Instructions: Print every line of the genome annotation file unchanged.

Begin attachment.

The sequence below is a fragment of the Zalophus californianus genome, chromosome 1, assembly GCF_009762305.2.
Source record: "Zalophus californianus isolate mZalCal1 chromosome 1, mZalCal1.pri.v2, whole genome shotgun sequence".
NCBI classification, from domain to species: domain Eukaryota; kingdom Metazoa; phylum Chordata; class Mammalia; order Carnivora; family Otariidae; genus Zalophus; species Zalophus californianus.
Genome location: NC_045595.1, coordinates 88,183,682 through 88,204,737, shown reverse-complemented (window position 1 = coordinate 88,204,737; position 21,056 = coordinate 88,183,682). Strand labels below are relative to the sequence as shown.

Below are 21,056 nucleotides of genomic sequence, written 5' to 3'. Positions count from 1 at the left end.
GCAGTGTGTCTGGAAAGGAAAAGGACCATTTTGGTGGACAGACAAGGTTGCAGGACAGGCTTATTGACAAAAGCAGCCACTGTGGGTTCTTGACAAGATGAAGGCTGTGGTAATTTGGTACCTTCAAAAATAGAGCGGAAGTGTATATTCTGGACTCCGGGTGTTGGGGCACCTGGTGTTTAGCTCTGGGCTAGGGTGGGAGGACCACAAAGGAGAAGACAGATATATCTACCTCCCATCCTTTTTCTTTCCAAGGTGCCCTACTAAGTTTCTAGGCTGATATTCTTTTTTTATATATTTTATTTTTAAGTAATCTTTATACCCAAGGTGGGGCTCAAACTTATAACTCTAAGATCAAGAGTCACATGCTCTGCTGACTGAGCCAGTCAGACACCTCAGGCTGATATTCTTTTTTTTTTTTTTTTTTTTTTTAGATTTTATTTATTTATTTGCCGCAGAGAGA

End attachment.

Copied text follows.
The sequence below is a fragment of the Zalophus californianus genome, chromosome 1, assembly GCF_009762305.2.
Source record: "Zalophus californianus isolate mZalCal1 chromosome 1, mZalCal1.pri.v2, whole genome shotgun sequence".
NCBI classification, from domain to species: domain Eukaryota; kingdom Metazoa; phylum Chordata; class Mammalia; order Carnivora; family Otariidae; genus Zalophus; species Zalophus californianus.
Genome location: NC_045595.1, coordinates 88,183,682 through 88,204,737, shown reverse-complemented (window position 1 = coordinate 88,204,737; position 21,056 = coordinate 88,183,682). Strand labels below are relative to the sequence as shown.

Below are 21,056 nucleotides of genomic sequence, written 5' to 3'. Positions count from 1 at the left end.
GCAGTGTGTCTGGAAAGGAAAAGGACCATTTTGGTGGACAGACAAGGTTGCAGGACAGGCTTATTGACAAAAGCAGCCACTGTGGGTTCTTGACAAGATGAAGGCTGTGGTAATTTGGTACCTTCAAAAATAGAGCGGAAGTGTATATTCTGGACTCCGGGTGTTGGGGCACCTGGTGTTTAGCTCTGGGCTAGGGTGGGAGGACCACAAAGGAGAAGACAGATATATCTACCTCCCATCCTTTTTCTTTCCAAGGTGCCCTACTAAGTTTCTAGGCTGATATTCTTTTTTTATATATTTTATTTTTAAGTAATCTTTATACCCAAGGTGGGGCTCAAACTTATAACTCTAAGATCAAGAGTCACATGCTCTGCTGACTGAGCCAGTCAGACACCTCAGGCTGATATTCTTTTTTTTTTTTTTTTTTTTTTTAGATTTTATTTATTTATTTGCCGCAGAGAGA